• There exists an old unsolved ticket for this problem: trac.modelica.org/Modelica/ticket/109. In SimulationX there exists a simple solution: `u_min = min(u,last(u_min))` – Tobias Jun 29 '15 at 15:36
• The `last`-operator is not contained in the Modelica Specification (up to the newest 3.3 rev.1). It is special to SimulationX (and described in its doc). Perhaps, you mean the `pre`-operator. – Tobias Jun 29 '15 at 16:27
• @Tobias you are right. I misread it as `pre`. I realized it just after posting and deleted my comment. Sorry for the confusion. – PeterE Jun 29 '15 at 16:34
• I've put the special solution of SimulationX in stackoverflow.com/questions/31134220/… – Tobias Jun 30 '15 at 9:35

I tested your model with Dymola 2016 and it works, however you can try to use an alternative approach. In Modelica you have to think in terms of equations and not in terms of assignments.

``````u_min = min(u, u_min);
``````

Is what you would do if the code were to be executed as a sequence of instructions. Under the hood the Modelica tool converts this equation into a nonlinear system that is solved as the simulation proceed.

These are the statistics I get when simulating your model

``````Statistics

Original Model
Number of components: 1
Variables: 3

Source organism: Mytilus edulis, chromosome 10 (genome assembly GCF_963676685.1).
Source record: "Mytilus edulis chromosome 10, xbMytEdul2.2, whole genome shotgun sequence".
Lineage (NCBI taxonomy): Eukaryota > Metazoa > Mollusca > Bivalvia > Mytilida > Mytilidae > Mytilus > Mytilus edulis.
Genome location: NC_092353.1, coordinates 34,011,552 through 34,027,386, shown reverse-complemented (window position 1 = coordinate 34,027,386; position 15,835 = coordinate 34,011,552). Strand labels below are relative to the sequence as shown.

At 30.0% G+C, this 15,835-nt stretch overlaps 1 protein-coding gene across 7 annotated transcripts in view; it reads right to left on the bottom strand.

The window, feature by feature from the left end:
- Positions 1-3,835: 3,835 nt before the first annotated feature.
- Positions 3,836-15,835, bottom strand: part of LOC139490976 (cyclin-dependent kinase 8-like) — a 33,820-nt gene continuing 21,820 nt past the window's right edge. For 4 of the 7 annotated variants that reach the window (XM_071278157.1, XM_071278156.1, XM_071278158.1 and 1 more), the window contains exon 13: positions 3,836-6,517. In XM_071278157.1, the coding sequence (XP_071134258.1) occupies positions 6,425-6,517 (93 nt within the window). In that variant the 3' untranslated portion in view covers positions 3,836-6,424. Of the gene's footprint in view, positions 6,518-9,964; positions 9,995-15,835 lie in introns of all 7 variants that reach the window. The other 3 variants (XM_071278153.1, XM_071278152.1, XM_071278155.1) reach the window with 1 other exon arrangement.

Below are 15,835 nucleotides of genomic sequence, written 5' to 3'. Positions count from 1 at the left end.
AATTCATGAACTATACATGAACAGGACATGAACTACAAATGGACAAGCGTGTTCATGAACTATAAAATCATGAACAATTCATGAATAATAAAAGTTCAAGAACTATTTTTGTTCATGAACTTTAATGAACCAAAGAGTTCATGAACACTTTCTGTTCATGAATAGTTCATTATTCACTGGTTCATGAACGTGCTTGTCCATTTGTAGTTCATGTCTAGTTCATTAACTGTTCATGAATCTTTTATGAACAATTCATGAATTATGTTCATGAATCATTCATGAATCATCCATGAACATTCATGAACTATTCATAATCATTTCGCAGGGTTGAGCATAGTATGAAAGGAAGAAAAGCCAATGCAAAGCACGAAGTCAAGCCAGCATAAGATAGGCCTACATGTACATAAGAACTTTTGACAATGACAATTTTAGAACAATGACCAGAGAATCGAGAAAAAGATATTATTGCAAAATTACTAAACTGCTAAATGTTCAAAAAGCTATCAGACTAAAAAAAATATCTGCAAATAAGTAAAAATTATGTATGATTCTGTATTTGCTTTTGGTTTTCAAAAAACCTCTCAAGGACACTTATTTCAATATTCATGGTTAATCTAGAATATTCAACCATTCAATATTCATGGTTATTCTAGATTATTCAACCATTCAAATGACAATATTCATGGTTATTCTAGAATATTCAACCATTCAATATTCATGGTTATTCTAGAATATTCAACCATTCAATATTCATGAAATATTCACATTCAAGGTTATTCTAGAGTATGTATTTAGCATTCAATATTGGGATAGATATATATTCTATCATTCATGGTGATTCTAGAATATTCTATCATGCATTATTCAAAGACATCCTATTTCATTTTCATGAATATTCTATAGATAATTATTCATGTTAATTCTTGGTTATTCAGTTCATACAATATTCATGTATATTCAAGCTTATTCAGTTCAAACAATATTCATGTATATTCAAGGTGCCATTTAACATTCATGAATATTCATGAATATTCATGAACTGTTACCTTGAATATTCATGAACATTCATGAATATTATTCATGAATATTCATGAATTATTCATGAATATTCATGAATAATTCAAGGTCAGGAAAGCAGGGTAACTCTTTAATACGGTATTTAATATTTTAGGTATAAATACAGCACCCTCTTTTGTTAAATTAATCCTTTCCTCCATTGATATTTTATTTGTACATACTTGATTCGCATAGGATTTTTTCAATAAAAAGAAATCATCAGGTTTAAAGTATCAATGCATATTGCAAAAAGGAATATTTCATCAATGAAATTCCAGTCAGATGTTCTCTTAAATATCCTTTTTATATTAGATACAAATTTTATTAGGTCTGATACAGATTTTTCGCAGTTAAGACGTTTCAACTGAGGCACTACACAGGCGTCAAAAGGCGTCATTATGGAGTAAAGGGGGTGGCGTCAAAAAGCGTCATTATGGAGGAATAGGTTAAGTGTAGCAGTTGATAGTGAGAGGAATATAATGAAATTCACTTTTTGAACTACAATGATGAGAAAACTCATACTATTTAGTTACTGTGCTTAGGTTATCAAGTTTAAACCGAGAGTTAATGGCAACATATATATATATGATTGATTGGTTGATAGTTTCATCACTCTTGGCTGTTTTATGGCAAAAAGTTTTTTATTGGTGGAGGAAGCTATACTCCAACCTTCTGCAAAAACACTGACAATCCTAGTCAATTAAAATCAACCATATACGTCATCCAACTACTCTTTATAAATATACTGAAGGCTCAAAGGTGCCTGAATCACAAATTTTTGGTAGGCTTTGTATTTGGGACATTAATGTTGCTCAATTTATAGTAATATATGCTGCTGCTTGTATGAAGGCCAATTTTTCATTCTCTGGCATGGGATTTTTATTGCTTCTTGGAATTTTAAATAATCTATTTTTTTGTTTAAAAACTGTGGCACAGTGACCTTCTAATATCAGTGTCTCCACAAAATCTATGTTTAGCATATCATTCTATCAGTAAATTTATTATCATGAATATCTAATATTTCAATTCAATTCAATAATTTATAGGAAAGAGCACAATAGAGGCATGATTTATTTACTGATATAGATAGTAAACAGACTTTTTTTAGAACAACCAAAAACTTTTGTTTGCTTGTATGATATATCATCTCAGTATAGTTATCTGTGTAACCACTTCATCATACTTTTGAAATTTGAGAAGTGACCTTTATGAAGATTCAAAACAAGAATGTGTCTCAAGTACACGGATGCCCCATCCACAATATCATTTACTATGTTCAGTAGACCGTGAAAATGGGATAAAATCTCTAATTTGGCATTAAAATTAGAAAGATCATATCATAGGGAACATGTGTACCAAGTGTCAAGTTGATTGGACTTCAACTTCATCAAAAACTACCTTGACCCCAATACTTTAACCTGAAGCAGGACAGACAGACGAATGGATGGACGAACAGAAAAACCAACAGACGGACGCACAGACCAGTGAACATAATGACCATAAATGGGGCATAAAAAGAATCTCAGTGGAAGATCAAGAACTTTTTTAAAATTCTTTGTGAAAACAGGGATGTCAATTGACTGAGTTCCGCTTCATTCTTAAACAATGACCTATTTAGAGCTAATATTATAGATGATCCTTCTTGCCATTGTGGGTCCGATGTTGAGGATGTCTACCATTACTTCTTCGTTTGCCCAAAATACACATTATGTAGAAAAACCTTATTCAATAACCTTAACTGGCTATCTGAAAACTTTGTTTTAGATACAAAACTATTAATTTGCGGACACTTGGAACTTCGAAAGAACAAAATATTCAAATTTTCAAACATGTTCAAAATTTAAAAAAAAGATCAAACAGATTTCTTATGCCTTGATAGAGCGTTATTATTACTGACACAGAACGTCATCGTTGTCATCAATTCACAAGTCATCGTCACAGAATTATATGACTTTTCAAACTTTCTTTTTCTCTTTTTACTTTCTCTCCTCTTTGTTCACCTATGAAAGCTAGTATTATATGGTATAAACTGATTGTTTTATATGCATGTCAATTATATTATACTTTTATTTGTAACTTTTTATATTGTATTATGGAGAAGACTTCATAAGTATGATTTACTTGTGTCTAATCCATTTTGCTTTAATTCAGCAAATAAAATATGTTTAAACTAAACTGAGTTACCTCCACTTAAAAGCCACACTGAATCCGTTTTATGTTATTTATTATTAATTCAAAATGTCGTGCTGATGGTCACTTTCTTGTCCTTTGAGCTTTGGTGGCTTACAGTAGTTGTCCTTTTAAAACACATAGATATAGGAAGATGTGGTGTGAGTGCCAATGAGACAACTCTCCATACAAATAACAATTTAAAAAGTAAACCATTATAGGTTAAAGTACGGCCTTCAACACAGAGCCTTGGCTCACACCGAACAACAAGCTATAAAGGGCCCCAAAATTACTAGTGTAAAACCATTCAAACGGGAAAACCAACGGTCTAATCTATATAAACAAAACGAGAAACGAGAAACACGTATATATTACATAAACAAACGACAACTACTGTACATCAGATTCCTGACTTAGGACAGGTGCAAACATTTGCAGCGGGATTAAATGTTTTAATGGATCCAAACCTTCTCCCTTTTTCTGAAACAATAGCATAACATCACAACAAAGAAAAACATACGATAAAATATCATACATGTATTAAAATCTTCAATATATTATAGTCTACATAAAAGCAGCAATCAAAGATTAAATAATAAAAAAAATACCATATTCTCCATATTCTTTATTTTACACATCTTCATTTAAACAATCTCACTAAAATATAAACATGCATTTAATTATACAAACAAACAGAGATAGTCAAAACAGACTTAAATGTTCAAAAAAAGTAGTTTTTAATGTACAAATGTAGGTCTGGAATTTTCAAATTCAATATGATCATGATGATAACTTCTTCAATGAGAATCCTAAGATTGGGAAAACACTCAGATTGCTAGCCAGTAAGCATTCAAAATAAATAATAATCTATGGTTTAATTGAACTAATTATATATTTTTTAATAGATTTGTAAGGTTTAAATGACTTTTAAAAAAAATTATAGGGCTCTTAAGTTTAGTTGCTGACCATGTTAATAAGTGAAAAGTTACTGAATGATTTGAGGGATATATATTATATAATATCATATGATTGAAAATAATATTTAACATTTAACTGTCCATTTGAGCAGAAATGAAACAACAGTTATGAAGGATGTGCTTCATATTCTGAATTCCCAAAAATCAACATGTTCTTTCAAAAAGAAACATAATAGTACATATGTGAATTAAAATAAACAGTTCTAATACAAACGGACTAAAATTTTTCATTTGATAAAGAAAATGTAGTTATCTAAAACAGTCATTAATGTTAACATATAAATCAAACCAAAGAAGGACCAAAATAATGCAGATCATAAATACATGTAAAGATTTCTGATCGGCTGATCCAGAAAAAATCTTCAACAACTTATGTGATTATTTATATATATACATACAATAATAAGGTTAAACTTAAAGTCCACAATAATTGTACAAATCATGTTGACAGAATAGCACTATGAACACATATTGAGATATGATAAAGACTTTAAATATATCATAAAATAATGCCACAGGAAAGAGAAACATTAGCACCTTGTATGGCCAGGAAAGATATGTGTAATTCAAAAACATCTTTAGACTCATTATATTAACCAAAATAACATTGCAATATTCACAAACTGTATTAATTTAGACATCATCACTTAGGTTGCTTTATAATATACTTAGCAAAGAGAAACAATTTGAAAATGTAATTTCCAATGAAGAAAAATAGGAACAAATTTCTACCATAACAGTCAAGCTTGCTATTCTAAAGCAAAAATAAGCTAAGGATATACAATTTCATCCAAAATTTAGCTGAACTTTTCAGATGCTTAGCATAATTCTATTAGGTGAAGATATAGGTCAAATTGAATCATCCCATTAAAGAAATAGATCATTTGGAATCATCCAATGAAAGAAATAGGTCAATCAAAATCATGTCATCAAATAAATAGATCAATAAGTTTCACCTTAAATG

Unknowns: 3 (3 scalars)
Equations: 3
Nontrivial: 3

Translated Model
Time-varying variables: 3 scalars
Number of mixed real/discrete systems of equations: 0
Sizes of linear systems of equations: { }
Sizes after manipulation of the linear systems: { }
Sizes of nonlinear systems of equations: {1, 1}
Sizes after manipulation of the nonlinear systems: {1, 1}
Number of numerical Jacobians: 0
``````

As you can see there are two nonlinear systems, one for `u_min` and one for `u_max`.

An alternative solution to you problem is the following

``````model Test
Real x;
Real y;
Real u_min;
Real u_max;
parameter Real T = 1e-4;
equation
x = sin(time) + 0.1*time;
y = sin(time) - 0.1*time;
u_min + T*der(u_min) = if y <= u_min then y else u_min;
u_max + T*der(u_max) = if x >= u_max then x else u_max;

end Test;
``````

In this case `u_min` and `u_max` are two state variables and they follow the variables x and y, depending on their values. For example, when `x` is lower than `u_max` then `u_max` gets "stuck" to the maximum value reached up to that point in time.

Sorry but I can't post an image of the model running since this is my first reply.

• Thanks for your help. I was aware that `u_min = min(u, u_min);` would result in a nonlinear equation, but I could not think of anything better. In your alternate, why do you use `u_min + T*der(u_min)` as left hand side, not simply `u_min`? – PeterE Jun 10 '15 at 5:38